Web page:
11/18/2005 12:00AM

Appreciation for race betting on the rise


The times they are a changing.

With its steady flow of profit to casinos, it seems the great game of racing may be gaining some ground in the wagering world of Las Vegas race and sports books.

It is no secret that the sports books of Las Vegas are taking it on the chin halfway through the NFL season. The public is getting smarter. The "wise guys" and race books are no longer the only ones that are taking a bite from the lucrative action on the National Football League.

Although wagering on the NFL still results in the major chunk of annual action at the race and sports books, the margin of profit enjoyed by Nevada sports books is eroding away as technology helps the masses come up with key betting angles that have, until recently, been exclusive to a handful of sharpies. The betting public is more educated and has a better chance of beating the spread.

And, luck has also played a role in the public's success this season. An inordinate number of fan favorites have covered the spread week after week, and those key teams allow the "squares" a better-than-average chance of connecting the dots on those ever-popular parlays. No

matter how much the sports books try to balance the action, the

exposure on the parlay payoffs cannot be offset by even the most brisk betting on a single game.

While the powerhouse teams of the past, the Green Bay Packers, San Francisco 49ers, and Oakland Raiders, are struggling now, the resurgence of the Denver Broncos, Pittsburgh Steelers, and San Diego Chargers is helping the public stay in the black. How about those miracle wins by the ever-popular Dallas Cowboys?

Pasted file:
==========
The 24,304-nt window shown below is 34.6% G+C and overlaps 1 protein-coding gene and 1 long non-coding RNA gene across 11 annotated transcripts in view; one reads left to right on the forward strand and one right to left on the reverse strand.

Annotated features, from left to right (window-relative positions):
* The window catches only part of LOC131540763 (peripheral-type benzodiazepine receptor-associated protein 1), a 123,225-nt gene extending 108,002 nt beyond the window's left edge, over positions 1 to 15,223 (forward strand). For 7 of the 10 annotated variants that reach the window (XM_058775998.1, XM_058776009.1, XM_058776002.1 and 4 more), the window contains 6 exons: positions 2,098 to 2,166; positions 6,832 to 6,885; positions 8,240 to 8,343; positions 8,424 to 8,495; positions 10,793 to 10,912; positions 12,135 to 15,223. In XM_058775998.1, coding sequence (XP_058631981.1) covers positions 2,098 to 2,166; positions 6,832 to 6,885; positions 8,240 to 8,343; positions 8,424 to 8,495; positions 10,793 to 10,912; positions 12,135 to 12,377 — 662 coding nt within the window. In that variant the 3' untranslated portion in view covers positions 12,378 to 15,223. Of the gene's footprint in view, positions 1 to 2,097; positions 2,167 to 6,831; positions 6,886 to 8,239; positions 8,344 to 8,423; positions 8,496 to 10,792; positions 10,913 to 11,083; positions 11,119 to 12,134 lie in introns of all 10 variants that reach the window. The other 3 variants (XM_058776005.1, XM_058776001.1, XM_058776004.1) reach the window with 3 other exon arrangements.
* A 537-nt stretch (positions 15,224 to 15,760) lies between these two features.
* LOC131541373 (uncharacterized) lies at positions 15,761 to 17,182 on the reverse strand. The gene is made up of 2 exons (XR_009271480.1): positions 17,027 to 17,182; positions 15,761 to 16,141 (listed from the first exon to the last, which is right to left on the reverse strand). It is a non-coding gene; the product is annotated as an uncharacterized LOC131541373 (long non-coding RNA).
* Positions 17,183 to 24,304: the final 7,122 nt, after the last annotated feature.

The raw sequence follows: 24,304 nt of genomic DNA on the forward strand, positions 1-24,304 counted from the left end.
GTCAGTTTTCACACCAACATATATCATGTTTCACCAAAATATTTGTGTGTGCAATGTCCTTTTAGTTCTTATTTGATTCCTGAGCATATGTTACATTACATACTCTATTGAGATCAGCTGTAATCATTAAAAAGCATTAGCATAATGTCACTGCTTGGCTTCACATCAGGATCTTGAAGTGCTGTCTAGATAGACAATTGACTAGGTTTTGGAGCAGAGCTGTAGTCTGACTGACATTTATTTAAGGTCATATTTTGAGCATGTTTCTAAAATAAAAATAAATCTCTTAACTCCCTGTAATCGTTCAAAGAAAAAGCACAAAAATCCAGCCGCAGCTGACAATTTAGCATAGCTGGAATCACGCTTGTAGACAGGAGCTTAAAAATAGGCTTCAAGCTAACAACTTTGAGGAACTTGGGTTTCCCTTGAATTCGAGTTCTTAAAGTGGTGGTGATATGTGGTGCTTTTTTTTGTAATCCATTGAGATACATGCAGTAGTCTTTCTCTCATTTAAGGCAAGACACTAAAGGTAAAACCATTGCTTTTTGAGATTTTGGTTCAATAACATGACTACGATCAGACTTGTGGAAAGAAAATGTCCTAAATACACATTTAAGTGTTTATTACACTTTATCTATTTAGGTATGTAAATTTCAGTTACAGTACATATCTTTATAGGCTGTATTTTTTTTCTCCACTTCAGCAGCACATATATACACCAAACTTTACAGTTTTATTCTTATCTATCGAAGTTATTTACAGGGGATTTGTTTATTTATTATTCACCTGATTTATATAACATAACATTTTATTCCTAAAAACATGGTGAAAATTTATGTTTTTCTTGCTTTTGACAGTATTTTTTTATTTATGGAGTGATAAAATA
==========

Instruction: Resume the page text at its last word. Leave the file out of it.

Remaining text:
And, the Indianapolis Colts have single-handedly provided a free bingo square for the betting public this year. The world champion New England Patriots are at least beatable this year, and the public seems to know when to say when there, too.

Although no crocodile tears should be shed for the sports books, the recent NFL balance sheets at the end of the year can certainly do nothing but help the books remember that the "race" in their title is still a money-making entity. And, without the risk and headaches that taking bets on the NFL has presented them in recent years.

The hold (or profit margin) is unchanging when either the favorite or longshot wins the equine game. Since the advent in Nevada of parimutuel commingled pools, the race books have a set percentage of profit margin on races. The racing part of the race and sports books may start looking more and more appealing to those operators by the time this football season reaches the Super Bowl.

Ralph Siraco is sports editor for the Las Vegas Sun and host of the Race Day Las Vegas radio show.